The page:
PHY 231 Lecture 29 (Fall 2006)

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Physics 213
General Physics
Lecture 3

Last Meeting: Electric Field,
Conductors
 Today:
Gauss’s Law, Electric
Energy and Potential
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Electric Flux
Field lines penetrating
an area A
perpendicular to the
field
The product of EA is
the flux, Φ
In general:
ΦE = E A cos θ

Demo (Flux)

Pivoting rectangle
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Electric Flux Through Angled
Surfaces
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
Demo

Styrofoam ball with toothpicks
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Gauss’ Law

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Gauss’ Law
Gauss’ Law states that the electric flux outward
through any closed surface is equal to the net
charge Q inside the surface divided by εo
E 
Qinside
o
εo is the permittivity of free space and equals 8.85 x 10-12 C2/Nm2
The area in Φ is an imaginary surface, a Gaussian surface,
it does not have to coincide with the surface of a physical
object
Electric Field of a Charged Thin
Spherical Shell
The calculation of the field outside the shell is identical
to that of a point charge
Q
Q
E
 ke 2
2
4r  o
r
The electric field inside the shell is zero
Electric Field of a Nonconducting Plane
Sheet of Charge

2 0
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Electric Field of a Nonconducting Plane
Sheet of Charge, cont.
The field must be
perpendicular to the
sheet
The field is directed
either toward or
away from the sheet
Parallel Plate Capacitor
The device consists of plates
of positive and negative
charge
The total electric field between
the plates is given by

E 
o
The field outside the plates is
zero
Conductors in Electrostatic
Equilibrium
When no net motion of charge occurs within a conductor, the
conductor is said to be in electrostatic equilibrium
An isolated conductor has the following properties:
1. The electric field is zero everywhere inside the conducting
material.
2. Any excess charge on an isolated conductor resides entirely
on its surface.
3. The electric field just outside a charged conductor is
perpendicular to the conductor’s surface.
4. The charge accumulates at locations where the radius of
curvature of the surface is smallest (that is, at sharp points).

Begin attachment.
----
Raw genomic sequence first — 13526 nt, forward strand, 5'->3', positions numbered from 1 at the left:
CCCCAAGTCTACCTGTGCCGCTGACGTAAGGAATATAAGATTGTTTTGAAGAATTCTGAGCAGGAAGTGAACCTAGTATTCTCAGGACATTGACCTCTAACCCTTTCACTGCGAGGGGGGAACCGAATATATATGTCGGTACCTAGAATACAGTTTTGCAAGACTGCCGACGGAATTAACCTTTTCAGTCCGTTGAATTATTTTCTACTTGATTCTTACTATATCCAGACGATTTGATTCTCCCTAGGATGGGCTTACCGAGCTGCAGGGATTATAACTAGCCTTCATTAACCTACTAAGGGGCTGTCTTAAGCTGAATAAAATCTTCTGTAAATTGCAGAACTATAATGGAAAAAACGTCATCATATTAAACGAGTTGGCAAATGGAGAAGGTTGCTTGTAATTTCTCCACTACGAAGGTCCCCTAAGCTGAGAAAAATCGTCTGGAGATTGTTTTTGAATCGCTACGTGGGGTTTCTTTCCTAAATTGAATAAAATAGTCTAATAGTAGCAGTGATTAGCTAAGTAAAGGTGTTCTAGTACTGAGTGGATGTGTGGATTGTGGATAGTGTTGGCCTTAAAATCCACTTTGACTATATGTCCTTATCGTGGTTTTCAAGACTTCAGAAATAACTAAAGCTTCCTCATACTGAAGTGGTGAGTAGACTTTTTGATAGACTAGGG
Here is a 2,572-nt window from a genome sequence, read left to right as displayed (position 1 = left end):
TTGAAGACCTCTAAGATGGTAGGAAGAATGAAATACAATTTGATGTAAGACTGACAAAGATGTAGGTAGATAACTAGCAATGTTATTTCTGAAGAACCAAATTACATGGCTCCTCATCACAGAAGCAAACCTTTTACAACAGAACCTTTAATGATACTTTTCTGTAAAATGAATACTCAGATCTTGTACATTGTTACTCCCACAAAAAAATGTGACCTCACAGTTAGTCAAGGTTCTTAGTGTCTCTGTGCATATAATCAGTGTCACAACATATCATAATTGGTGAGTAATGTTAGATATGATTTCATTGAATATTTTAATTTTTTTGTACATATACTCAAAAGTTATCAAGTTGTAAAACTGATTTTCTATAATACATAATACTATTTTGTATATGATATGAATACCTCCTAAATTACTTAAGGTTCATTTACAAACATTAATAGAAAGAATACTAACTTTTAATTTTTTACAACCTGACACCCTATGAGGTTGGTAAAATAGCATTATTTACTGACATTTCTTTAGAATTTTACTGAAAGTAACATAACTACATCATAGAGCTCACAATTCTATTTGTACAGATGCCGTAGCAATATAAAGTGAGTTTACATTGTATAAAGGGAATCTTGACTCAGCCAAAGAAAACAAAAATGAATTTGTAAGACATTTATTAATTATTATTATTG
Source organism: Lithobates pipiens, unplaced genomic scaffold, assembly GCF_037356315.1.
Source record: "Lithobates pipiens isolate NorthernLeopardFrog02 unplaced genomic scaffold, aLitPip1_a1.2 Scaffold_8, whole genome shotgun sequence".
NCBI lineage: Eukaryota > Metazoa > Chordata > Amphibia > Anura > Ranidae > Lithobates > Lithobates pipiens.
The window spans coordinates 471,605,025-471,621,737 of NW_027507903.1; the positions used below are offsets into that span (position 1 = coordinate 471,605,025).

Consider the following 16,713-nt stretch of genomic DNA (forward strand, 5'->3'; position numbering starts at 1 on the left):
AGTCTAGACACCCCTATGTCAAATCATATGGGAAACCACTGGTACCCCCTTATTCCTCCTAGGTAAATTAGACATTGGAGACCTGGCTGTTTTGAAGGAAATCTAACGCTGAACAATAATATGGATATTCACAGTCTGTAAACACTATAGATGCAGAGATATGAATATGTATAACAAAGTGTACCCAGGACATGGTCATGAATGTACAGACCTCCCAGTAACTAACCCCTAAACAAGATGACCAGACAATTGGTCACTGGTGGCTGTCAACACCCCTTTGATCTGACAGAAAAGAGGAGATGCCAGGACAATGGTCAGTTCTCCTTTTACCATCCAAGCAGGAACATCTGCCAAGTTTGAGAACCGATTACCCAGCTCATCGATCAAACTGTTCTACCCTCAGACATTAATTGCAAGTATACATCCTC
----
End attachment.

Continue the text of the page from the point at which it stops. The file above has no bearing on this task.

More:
Property 3
The electric field just
outside a charged
conductor is
perpendicular to the
conductor’s surface
Consider what would
happen it this was not
true
The component along the
surface would cause the
charge to move
It would not be in
equilibrium
In a conductor electrons are free to move. If a conductor is placed into E, a
force F = -eE acts on each free electron. Soon electrons will pile up on the
surface on one side of the conductor, while the surface on the other side will
be depleted of electrons and have a net positive charge. These separated
negative and positive charges on opposing sides of the conductor produce
their own electric field, which opposes the external field inside the conductor
and modifies the field outside.
Electrons inside the conductor experience no force.
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Lightning Rod Effect
Any excess charge moves to its surface
The charges move apart until an equilibrium is achieved
The amount of charge per unit area is greater at the flat end
The forces from the charges at the sharp end produce a larger
resultant force away from the surface
Why a lightning rod works

Demo

Van de Graaff Generator
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Van de Graaff
Generator
Charge is transferred to the
dome by means of a rotating
belt
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Work and Potential Energy
There is a uniform field
between the two plates
As the charge moves from
A to B, work is done on
it
W = Fd=q Ex (xf – xi)
ΔPE = - W
= - q Ex x
Only for a uniform field
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[V] = volt
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